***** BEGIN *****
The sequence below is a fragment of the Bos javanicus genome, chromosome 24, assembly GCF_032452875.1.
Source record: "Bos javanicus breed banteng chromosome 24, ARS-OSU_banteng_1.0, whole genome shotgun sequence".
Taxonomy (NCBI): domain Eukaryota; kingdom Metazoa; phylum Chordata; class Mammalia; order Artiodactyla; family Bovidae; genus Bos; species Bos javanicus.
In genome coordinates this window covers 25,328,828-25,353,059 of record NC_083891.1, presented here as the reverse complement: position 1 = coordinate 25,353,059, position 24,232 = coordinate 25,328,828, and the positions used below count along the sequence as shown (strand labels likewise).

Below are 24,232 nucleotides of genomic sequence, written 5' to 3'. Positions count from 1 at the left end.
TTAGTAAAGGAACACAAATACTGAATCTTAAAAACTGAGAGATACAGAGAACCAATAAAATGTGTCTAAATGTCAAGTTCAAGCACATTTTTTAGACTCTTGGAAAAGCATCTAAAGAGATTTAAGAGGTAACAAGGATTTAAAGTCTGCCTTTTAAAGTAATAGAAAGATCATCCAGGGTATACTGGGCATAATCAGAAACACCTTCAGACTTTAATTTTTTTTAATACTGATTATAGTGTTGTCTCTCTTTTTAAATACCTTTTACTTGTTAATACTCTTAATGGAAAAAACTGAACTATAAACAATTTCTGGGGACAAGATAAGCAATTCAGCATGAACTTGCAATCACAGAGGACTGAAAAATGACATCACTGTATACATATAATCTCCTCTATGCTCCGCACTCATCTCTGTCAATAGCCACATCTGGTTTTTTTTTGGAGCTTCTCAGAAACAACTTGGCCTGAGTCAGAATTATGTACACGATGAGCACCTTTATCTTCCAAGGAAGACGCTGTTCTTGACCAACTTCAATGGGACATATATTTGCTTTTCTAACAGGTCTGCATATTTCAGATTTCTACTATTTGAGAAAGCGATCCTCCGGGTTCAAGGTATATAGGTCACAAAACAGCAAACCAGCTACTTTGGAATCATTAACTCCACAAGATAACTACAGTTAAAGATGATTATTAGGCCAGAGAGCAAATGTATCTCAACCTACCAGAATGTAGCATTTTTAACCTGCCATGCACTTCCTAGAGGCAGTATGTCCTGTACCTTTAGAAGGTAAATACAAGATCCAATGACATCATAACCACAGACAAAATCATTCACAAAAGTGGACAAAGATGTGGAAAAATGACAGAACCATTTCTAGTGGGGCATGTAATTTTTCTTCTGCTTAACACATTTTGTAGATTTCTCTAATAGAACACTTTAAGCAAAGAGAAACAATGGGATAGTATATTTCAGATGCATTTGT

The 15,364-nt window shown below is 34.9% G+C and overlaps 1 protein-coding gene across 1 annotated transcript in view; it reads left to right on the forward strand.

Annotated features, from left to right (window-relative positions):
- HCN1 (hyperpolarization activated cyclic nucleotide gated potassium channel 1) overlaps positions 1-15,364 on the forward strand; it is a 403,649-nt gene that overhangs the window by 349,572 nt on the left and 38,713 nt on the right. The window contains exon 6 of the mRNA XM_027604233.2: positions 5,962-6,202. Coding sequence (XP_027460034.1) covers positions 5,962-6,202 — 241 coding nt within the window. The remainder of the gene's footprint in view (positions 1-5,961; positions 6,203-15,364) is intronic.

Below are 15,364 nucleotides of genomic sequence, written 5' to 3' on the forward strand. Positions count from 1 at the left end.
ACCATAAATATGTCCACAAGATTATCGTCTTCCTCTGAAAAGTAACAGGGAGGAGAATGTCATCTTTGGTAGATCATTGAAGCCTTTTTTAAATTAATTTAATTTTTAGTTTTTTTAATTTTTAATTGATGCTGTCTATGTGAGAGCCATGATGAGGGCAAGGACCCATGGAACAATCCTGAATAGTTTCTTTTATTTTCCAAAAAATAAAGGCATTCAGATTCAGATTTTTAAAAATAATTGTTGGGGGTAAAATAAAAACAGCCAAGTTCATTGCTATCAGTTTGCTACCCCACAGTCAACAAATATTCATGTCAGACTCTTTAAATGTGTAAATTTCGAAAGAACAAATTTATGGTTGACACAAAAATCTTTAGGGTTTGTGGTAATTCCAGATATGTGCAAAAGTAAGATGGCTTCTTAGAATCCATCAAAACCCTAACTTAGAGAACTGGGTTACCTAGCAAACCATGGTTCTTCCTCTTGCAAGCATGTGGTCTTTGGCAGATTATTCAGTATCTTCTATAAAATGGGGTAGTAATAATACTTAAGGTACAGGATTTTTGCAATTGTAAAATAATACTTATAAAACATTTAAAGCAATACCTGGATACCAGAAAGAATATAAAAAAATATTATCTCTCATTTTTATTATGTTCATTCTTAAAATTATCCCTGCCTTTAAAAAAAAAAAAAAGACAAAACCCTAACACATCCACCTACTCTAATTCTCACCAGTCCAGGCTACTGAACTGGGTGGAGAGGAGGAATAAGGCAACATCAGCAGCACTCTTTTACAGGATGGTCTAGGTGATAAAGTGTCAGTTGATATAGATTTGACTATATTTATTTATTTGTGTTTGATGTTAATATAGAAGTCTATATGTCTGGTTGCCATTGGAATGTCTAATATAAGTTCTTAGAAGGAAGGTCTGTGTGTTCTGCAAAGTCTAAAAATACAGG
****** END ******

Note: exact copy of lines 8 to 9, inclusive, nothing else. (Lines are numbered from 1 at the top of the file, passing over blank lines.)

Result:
Annotated features, from left to right (window-relative positions):
- HCN1 (hyperpolarization activated cyclic nucleotide gated potassium channel 1) overlaps positions 1-15,364 on the forward strand; it is a 403,649-nt gene that overhangs the window by 349,572 nt on the left and 38,713 nt on the right. The window contains exon 6 of the mRNA XM_027604233.2: positions 5,962-6,202. Coding sequence (XP_027460034.1) covers positions 5,962-6,202 — 241 coding nt within the window. The remainder of the gene's footprint in view (positions 1-5,961; positions 6,203-15,364) is intronic.